We therefore conclude that the case of State ex rel. Hemmings v. Coleman, supra, is not in conflict with the above cited cases of this court which hold that for *261 the purpose of determining a motion to quash a court will not inquire into the character, sufficiency, or legality of the evidence upon which an indictment or information is based. We also conclude that it does not hold that any immunity from prosecution is afforded an individual by reason of his being required to testify before a grand jury concerning a matter for which the individual is subsequently indicted.

We have also considered the case of State ex rel. Byer v. Willard, Fla. 1951, 54 So. 2d 179 for possible conflict with the cases which hold that a court will not on a motion to quash inquire into the legality, sufficiency or character of the evidence upon which an information or indictment is based. We find no conflict. The Willard case was one in prohibition. The information involved a charge of gambling, one of the crimes for which immunity may be granted by statute. § 932.29, F.S.A. That case holds that where the lawful records of one are used against him without his consent in a grand jury investigation of gambling it is tantamount to requiring him to testify in a criminal proceeding or investigation so as to immunize him from prosecution under the statute above-mentioned.

We therefore conclude that it is still the law of this State that a court will not, for the purpose of determining a motion to quash, consider the legality, character, or sufficiency of the evidence upon which an indictment or information is based.

Having reached this conclusion, it is unnecessary to determine whether the compelling of the defendant's attorneys to testify before the grand jury and before the state attorney did in fact constitute a violation of the defendant's constitutional right against self-incrimination.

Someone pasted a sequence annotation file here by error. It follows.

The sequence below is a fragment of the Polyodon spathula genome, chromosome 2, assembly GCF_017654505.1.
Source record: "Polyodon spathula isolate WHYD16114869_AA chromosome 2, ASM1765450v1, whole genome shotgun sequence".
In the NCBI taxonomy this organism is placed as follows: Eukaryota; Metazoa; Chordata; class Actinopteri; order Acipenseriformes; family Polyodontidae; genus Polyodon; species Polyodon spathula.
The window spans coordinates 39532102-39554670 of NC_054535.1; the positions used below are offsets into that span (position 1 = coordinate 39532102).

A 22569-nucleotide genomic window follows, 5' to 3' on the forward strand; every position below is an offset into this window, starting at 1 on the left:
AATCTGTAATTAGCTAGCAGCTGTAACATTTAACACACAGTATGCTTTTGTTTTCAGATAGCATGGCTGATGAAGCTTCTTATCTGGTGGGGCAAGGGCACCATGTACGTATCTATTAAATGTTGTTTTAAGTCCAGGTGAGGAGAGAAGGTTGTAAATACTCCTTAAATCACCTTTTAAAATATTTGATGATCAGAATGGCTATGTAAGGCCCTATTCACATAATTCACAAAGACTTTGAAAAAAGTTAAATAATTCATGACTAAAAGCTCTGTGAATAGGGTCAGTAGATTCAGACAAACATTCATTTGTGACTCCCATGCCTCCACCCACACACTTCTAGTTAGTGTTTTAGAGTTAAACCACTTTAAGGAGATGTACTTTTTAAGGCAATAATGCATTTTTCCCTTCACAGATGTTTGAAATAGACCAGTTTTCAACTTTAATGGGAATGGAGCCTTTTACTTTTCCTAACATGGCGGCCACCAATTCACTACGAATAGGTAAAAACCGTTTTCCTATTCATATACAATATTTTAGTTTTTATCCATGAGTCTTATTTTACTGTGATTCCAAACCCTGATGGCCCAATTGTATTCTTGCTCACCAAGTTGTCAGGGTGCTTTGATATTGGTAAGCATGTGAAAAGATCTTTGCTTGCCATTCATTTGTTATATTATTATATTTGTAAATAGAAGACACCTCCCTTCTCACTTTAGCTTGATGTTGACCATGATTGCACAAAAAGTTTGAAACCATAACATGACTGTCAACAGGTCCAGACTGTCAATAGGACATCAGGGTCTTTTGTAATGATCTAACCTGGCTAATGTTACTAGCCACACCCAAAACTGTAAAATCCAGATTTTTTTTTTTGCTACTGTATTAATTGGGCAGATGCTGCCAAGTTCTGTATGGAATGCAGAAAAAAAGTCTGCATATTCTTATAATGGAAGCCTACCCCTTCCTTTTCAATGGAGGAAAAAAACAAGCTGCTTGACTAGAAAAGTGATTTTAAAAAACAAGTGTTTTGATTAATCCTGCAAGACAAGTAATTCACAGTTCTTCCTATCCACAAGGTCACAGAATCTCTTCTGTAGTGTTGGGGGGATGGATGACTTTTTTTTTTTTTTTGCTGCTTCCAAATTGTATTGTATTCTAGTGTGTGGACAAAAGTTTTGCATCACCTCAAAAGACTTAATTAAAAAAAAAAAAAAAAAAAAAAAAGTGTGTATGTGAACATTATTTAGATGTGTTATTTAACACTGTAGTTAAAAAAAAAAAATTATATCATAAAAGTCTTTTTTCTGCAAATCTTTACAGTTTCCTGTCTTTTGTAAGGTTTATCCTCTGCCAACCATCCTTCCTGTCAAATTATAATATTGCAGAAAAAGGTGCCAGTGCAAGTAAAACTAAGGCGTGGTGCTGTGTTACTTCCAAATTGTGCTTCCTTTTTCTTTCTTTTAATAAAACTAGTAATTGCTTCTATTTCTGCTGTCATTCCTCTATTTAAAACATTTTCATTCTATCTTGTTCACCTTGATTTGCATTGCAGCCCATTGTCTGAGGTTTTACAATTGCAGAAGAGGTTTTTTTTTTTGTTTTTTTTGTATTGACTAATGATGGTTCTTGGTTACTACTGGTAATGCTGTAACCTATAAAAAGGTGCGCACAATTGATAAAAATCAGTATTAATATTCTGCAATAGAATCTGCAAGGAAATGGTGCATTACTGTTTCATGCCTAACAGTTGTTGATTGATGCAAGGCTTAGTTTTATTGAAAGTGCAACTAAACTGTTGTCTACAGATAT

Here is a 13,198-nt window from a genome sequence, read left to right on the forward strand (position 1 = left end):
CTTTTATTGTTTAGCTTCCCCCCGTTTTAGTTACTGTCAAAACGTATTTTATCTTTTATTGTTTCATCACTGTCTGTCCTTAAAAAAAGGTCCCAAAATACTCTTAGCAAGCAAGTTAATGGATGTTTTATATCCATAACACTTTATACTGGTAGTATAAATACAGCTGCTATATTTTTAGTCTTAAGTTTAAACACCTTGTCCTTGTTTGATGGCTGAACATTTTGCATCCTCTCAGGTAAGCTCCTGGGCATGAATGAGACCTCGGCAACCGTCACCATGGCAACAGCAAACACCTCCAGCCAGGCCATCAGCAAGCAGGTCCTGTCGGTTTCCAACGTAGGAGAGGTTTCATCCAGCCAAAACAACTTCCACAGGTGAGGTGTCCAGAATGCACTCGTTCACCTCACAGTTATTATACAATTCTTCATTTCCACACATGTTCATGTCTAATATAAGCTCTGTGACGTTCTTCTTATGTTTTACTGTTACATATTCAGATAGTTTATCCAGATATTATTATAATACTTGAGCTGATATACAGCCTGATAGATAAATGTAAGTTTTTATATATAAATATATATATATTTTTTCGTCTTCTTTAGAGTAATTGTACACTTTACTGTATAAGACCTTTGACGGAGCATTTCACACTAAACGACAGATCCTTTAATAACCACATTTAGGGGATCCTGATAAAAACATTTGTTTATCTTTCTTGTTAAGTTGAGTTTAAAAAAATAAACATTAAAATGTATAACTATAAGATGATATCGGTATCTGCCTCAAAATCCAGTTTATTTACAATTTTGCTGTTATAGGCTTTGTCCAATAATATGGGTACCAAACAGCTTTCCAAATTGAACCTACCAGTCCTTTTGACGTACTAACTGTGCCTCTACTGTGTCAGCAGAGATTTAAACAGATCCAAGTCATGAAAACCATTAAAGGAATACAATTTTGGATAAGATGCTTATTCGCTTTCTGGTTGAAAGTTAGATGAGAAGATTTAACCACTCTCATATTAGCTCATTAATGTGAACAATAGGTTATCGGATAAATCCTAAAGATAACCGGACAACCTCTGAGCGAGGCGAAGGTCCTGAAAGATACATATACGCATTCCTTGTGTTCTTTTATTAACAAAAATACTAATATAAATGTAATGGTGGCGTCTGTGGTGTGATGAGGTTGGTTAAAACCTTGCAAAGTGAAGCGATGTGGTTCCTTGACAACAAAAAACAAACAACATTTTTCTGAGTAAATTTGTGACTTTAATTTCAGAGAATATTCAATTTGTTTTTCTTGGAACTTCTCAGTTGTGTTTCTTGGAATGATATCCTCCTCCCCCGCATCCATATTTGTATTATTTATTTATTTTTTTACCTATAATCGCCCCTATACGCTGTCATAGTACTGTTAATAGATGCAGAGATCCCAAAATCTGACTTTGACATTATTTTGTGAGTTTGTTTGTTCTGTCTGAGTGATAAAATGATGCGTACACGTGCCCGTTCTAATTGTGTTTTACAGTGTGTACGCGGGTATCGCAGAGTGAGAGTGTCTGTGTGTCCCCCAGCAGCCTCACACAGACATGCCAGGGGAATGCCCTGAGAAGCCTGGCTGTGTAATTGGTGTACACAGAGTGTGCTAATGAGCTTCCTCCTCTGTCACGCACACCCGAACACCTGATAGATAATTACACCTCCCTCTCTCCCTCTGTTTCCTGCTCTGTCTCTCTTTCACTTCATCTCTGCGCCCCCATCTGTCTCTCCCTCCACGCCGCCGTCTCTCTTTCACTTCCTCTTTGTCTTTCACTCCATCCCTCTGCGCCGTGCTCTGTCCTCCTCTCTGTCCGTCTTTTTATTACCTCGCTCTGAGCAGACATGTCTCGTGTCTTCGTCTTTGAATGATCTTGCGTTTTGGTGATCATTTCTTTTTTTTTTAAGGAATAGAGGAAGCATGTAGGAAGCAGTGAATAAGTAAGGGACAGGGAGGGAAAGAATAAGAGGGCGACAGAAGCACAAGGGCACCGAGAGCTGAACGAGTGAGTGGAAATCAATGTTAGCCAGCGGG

However, we do pause to say emphatically that neither this Court nor public policy favors either a prosecuting officer or grand jury calling as a witness an attorney for one under investigation for commission of a crime, or an attorney testifying regarding any confidential communications had with his client, if so called. Public policy abhors both actions, and the canons of ethics prohibit the attorney so testifying except with express consent of his client.

We also take care to point out that we are not called upon to and we do not decide any question relating to the admissibility at a trial of evidence obtained, either directly or indirectly, as a result of a person, subsequently accused of crime, being unlawfully compelled to testify before a grand jury or prosecuting official investigating such crime.

The question of immunity from prosecution mentioned in the trial court's order quashing the indictment is easily decided.

Immunity from prosecution is a creature of statute (§ 932.29, F.S.A.) and murder is not one of the crimes enumerated therein. Therefore even had the defendant been personally compelled to testify before the grand jury or before the state attorney, no immunity would have resulted in this case.

For the reasons above expressed the order quashing the indictment is reversed and this cause remanded for further proceedings consistent with this opinion.

TERRELL, C.J., and DREW and THORNAL, JJ., concur.

HOBSON, J., dissents.

HOBSON, Justice (dissenting).

I am impelled, albeit respectfully, to dissent from the judgment and that portion of the majority opinion which fails to give the appellee the benefit of the protection accorded and accused by our constitutional provisions against self-incrimination. Section *262 12 of the Declaration of Rights provides that "No person shall be * * * compelled in any criminal case to be a witness against himself * * *."

It is well recognized that investigations before a grand jury are "criminal cases" to which the privilege against self-incrimination applies.[1]